Not so long ago New Jersey was the East Coast’s unquestioned leader in solar energy — and had the jobs and economy that go with industry leadership.
The state had passed some of the first and most robust solar incentives in the country in the early 2000s — and that leadership brought jobs and investment. By 2009, New Jersey ranked first on the East Coast in both solar installations and solar industry jobs. That was in the depths of the Great Recession and the solar industry was one of the few bright spots in New Jersey’s economy.
Fast forward to 2012 and New Jersey’s solar industry was in a full-on boom. In the first three quarters of that year nearly 16,000 solar projects totaling 174 megawatts were installed in the state — the most in the country and the first time any state had installed more solar than California. But things were about to change. Experts tracking the industry knew that the state’s solar industry was in trouble, saying,
The experts were right and the boom was about to come to an end.
State policies that had helped fuel the boom hadn’t been designed to build smooth, steady growth. Soon, installations and hiring began to slow and New Jersey’s solar market has limped along for the last several years. Other states — in particular Massachusetts and New York — have taken over the East Coast leadership in clean-power policy, and their states have reaped the reward in jobs and investment. In the most recent Solar Jobs Census, New Jersey had dropped all the way down to 17th nationally in solar jobs per capita and has fallen to the middle of the pack in solar installations.
New political leadership offers New Jersey the opportunity to shine as a solar leader again. As a New Jersey-based solar developer who has spent much of the last five years traveling to and developing projects elsewhere, I understand the policies in other states that are most important to investment and hiring. New Jersey should seek to implement the best of these ideas and get our solar industry growing again.
The first idea is the reform our solar renewable energy credits (SRECs) policy.
SRECs were a major reason for both New Jersey’s solar boom and bust. In 2005, when New Jersey launched its SREC program it was the first of its kind in the world. New Jersey’s SREC program provides solar owners a credit for every megawatt of energy they generate. Owners can then sell their credits on a market and New Jersey utilities need to buy a set number every year. The system worked almost too well as a way to incentivize solar construction. In fact, the incentives were so attractive that eventually there were too many solar projects and more SRECs available than utilities were required to buy. When it got to that point, the value of SRECs crashed and with it New Jersey’s solar industry.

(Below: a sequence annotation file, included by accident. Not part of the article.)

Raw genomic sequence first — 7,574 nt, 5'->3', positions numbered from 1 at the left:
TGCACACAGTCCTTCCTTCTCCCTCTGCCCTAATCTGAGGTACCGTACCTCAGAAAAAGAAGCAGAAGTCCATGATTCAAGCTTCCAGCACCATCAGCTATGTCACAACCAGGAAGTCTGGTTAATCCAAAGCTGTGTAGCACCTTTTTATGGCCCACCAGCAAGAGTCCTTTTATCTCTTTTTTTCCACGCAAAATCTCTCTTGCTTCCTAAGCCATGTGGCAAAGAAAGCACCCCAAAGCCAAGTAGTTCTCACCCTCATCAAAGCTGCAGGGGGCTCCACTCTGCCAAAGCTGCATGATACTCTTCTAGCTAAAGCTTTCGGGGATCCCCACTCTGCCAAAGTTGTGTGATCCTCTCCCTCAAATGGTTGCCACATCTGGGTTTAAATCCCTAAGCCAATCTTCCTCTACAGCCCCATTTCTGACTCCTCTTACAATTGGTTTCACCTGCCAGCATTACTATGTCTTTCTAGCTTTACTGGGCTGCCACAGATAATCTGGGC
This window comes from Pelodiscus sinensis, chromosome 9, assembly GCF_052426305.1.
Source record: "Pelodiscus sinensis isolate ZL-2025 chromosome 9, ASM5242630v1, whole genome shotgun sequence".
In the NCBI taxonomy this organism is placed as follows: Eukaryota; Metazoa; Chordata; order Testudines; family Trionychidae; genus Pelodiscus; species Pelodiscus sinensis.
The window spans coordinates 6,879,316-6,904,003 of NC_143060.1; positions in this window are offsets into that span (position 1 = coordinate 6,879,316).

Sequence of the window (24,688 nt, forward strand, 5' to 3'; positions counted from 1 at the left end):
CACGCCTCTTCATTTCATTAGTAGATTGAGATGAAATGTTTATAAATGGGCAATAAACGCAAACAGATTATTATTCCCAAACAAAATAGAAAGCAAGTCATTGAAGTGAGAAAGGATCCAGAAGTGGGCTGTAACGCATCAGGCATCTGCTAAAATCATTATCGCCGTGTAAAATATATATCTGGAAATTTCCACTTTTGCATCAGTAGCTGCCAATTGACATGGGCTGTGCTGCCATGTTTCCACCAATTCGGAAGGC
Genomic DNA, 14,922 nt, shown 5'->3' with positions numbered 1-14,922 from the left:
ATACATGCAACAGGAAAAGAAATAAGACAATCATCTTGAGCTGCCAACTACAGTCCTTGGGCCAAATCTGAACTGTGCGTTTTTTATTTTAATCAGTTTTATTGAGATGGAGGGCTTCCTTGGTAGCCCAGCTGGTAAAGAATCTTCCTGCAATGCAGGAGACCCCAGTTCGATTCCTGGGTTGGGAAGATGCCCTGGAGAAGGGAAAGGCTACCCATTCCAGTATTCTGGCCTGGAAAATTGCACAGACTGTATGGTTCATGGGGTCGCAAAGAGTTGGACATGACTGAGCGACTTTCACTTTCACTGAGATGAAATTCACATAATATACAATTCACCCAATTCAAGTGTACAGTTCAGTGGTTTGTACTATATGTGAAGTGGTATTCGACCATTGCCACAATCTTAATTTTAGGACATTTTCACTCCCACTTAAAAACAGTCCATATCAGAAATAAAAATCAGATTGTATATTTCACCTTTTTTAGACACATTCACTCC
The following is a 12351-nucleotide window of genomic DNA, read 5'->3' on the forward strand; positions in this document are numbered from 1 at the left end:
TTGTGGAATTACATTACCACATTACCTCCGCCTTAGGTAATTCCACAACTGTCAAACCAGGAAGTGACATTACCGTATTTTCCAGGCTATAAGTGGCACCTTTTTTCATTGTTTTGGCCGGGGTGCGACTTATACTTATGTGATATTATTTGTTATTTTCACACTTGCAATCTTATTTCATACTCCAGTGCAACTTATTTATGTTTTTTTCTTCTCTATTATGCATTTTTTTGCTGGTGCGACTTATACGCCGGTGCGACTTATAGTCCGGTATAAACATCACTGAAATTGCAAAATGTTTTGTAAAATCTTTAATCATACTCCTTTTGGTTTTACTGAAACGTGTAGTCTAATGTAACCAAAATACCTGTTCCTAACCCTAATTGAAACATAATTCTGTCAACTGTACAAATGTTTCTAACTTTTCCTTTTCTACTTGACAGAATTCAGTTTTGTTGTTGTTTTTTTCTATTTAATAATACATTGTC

For a better way to incentivize solar, New Jersey should follow Massachusetts’ lead and replace our SREC program with a renewable target program. The Solar Massachusetts Renewable Target (SMART) program provides for a fixed contract price and a fixed term for solar projects less than 5 megawatts. By providing a fixed long-term incentive rate, businesses, municipalities, and residential customers in the state can invest with confidence and avoid the boom-and-bust cycle. New Jersey should develop a similar renewable target program.
Another idea that is driving growth in other states is community solar. Community solar allows subscribers — either residents or businesses — to purchase electricity from solar projects not directly connected to their facility or home. That means residents and businesses can get the benefits of solar and offset charges on their electric bills even if they don’t have the land or roof space available to install solar themselves. New Jersey should follow the lead of the six other states across the country (Massachusetts, New York, Rhode Island, Illinois, Minnesota, and Colorado) that have implemented community solar policy. Building a vibrant and growing community solar market opens the benefits of solar to everyone, encourages investment, and create jobs.
Finally, New Jersey should create incentives for solar on brownfields and landfills as they do in Massachusetts. The more than 800 closed landfills and approximately 10,000 brownfields in New Jersey are a drag on growth. Because these sites often require extensive cleanup, they sit unused for decades. Solar offers a great solution because it is one of few good development uses for these sites. While there has been some solar brownfield development in New Jersey, there are thousands upon thousands of sites throughout the state in which brownfield sites can be converted into “brightfield” sites, a phrase coined by the U.S. Environmental Protection Agency. Massachusetts, by providing additional incentives for solar development on landfills and brownfields, has attracted investment and put this land to work creating jobs, clean energy, and local tax revenue on over 50 percent of its closed landfills.
There are dozens of other ideas and policies that New Jersey could adopt as well. States such as Illinois have passed the ambitiouswith a goal of producing a nearly fortyfold increase in the state’s solar capacity. have increased their Renewable Portfolio Standard commitments since the start of 2016. Solar is one of the country’s fastest-growing industries and states understand the opportunity.
New Jersey now has the benefit that we didn’t have way back in the early 2000s as pioneers in creating clean-energy policy. We can look to other states and see what has worked. If Gov.-elect Murphy and the New Jersey Legislature take the opportunity to pick and choose the best ideas, New Jersey will again shine as the East Coast’s solar leader.